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Category: infectious disease

CDC Maintains Vigilance to Eradicate Polio in Northern Nigeria

Vaccines save lives. Today, millions of children have a chance at surviving and living healthy, productive thanks to the introduction and increasingly widespread use of vaccines against major diseases that cripple and kill children over the last few decades. These diseases include polio, diphtheria, pertussis, tetanus, influenza and measles. The essence of our work could Read More >

Posted on by Chimeremma Denis Nnadi, MD, MPH, PhDLeave a commentTags , , ,

CDC Continues the Fight Against Polio

In 1988, when CDC joined three other partners to launch the ambitious Global Polio Eradication Initiative (GPEI), the world was a much different and, measured by polio’s reach, dangerous place. Back then, polio existed in more than 125 countries and it paralyzed 350,000 children that year. Thanks to GPEI and the tireless work of its Read More >

Posted on by Rebecca Martin, PhD, Director, Center for Global HealthLeave a commentTags , , , , , , , , ,

Measles: A Forgotten, but Formidable Foe

Since its inception, the CDC has played a major role in advancing the health security in dozens of countries by improving response times to the outbreaks of several vaccine-preventable diseases. Furthermore, its partnerships with other countries and philanthropic organizations have not only stopped outbreaks, but also improved disease surveillance, laboratory science, emergency operations, and health Read More >

Posted on by James L. Goodson, MPH, Senior Measles Scientist at CDCLeave a comment

World Polio Day 2016: A Focus on Tenacity and Hope

John Bingham is an American writer and long distance runner who’s competed in more than 45 marathons. He has no connection whatsoever to global health. Nor does he claim any history or involvement with the difficult but ever hopeful struggle to eradicate polio from every corner of the world. So it might seem odd that Read More >

Posted on by Dr. Rebecca Martin, Director CDC’s Center for Global Health1 Comment

The Reality of Rabies in Ethiopia: When Man’s Best Friend Becomes the Enemy

Rabies is a disease that affects both people and animals, and is nearly always fatal once clinical signs have developed. In the United States, people are most likely to get rabies from a bat or raccoon. But in Africa and many other parts of the world, people fear getting rabies from their dogs. In Ethiopia, Read More >

Posted on by Emily Pieracci, CDC veterinarian2 Comments

On Global Health and Being “Prepared”

Monitoring and Evaluation in Nigeria

What does it mean to be “prepared?” And, more to the point, what does it mean for working in global health? For some, being “prepared” means setting aside cash for emergencies and keeping their insurance up-to-date. For others, it means a plan of action or even a fresh supply of duct tape, a list of Read More >

Posted on by Rebecca Martin, PhD, Director of the U.S. Centers for Disease Control and Prevention’s Center for Global Health1 CommentTags , , ,

Stopping Viruses that Don’t Respect Borders

Community Health Volunteers in India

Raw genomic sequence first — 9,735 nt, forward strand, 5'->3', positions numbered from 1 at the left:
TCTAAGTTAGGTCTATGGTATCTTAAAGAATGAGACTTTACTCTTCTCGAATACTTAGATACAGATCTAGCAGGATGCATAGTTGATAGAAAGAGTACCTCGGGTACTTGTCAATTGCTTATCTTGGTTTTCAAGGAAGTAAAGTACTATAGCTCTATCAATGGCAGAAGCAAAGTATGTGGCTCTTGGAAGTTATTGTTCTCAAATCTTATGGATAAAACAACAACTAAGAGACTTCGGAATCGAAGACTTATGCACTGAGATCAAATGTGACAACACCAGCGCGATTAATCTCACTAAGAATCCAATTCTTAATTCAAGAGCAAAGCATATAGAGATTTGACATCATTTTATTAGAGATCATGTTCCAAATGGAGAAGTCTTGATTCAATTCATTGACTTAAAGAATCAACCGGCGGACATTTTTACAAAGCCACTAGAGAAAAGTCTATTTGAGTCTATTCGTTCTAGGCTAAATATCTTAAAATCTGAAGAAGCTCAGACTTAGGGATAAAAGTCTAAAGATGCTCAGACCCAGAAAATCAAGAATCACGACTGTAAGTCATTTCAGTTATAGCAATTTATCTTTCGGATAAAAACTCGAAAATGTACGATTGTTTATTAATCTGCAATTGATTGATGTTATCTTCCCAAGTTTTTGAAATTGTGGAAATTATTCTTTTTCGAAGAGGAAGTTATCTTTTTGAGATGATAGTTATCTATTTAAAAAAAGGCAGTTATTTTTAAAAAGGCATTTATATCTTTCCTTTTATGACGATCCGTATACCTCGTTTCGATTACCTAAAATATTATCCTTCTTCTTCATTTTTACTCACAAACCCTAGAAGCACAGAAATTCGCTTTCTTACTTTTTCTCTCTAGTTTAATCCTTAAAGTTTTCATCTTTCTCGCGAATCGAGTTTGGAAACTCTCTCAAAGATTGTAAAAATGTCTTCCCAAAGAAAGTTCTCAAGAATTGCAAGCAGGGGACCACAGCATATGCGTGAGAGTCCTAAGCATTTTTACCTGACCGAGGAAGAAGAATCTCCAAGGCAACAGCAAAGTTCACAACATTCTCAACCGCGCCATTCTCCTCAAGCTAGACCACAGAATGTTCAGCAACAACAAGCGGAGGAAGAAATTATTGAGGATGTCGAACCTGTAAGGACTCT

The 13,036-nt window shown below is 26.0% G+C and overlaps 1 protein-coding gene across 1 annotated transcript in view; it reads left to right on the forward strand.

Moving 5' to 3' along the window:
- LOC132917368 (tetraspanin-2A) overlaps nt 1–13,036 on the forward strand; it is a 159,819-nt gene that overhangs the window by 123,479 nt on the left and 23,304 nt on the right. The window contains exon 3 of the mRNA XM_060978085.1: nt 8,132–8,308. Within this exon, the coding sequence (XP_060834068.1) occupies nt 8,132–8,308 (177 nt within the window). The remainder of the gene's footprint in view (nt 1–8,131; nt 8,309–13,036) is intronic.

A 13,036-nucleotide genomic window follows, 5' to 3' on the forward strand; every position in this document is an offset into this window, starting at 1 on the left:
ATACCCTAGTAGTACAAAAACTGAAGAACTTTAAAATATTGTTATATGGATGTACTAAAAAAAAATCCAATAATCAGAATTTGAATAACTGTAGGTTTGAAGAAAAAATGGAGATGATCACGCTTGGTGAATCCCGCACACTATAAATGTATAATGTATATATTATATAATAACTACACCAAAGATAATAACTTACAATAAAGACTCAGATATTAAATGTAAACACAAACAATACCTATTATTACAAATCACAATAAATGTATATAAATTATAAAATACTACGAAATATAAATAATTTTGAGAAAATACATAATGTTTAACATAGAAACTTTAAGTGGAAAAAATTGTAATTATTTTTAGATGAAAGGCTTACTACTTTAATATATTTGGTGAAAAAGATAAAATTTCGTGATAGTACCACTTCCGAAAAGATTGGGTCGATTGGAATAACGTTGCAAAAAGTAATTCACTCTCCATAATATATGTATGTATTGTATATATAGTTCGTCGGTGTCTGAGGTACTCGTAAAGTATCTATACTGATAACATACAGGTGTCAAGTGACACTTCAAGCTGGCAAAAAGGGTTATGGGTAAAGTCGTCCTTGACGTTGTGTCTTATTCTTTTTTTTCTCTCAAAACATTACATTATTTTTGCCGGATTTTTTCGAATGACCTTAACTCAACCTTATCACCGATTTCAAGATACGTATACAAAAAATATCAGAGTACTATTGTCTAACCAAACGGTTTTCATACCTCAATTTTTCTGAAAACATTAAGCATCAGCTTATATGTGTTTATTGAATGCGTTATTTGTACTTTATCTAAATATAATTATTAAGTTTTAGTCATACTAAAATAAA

CDC’s Global Immunization Plan In the first seven months of 2016 alone, 13 states reported outbreaks of measles, a highly infectious disease that killed 400 to 500 Americans a year and hospitalized nearly 50,000 more as recent as the 1950s. With the advent of the measles vaccine, routine immunizations, and the federal Children’s Health Insurance Read More >

Posted on by Peter Bloland, DVM, MPVMLeave a comment

Think NoHep this World Hepatitis Day

“Viral hepatitis – a group of infectious diseases known as hepatitis A, B, C, D, and E – affects hundreds of millions of people worldwide, causing acute and chronic liver disease and killing more than 1.4 million people every year, mostly from hepatitis B and hepatitis C. It is estimated that only 5% of people Read More >

Posted on by Dr. John W. Ward, Director, Division of Viral Hepatitis2 CommentsTags , , ,

Global Immunization: 50 Years of Work, Humanity, and Success

With her head tilted back, the picture depicts a young Nigerian girl, as she was holding her mouth wide open in order to receive her dose of orally-administered polio vaccine. This activity was taking place during Nigeria’s National - Stop Transmission of Polio Program (N-STOP), which is a refined and specialized offspring of two larger programs that train disease detectives: the (international) STOP program, and the Nigeria Field Epidemiology and Laboratory Training Program. N-STOP is a key element in Nigeria’s effort to rid the country of this crippling disease.

This blog was originally posted on MyAJC.com on April 26, 2016. Government is a creature of numbers and statistics, a generator of such vast quantities of data and reports that it’s hard to appreciate sometimes the full human dimension of what it takes to protect everyone from vaccine-preventable diseases. That reality comes to mind as Read More >

Posted on by Rebecca Martin, PhD, Director of the U.S. Centers for Disease Control and Prevention’s Center for Global Health3 CommentsTags , , ,

The “Ride” To Eliminating Malaria In Haiti

Malaria Zero has one bold goal: to eliminate malaria from the island of Hispaniola, which includes Haiti and the Dominican Republic, by 2020.

CDC works with Haiti and the Dominican Republic to eliminate malaria by 2020. #endmalaria #WMD2016 Tweet This The town of Dame Marie on the southwestern tip of Haiti, is 225 miles from the country’s teeming, chaotic capital Port-au-Prince. But getting there by car—on a good day—can easily take eight hard-fought, kidney-bashing, hairpin-turning hours. That may Read More >

Posted on by Michelle Chang, MD, Medical Epidemiologist/Director of Malaria Zero3 CommentsTags , , , , ,
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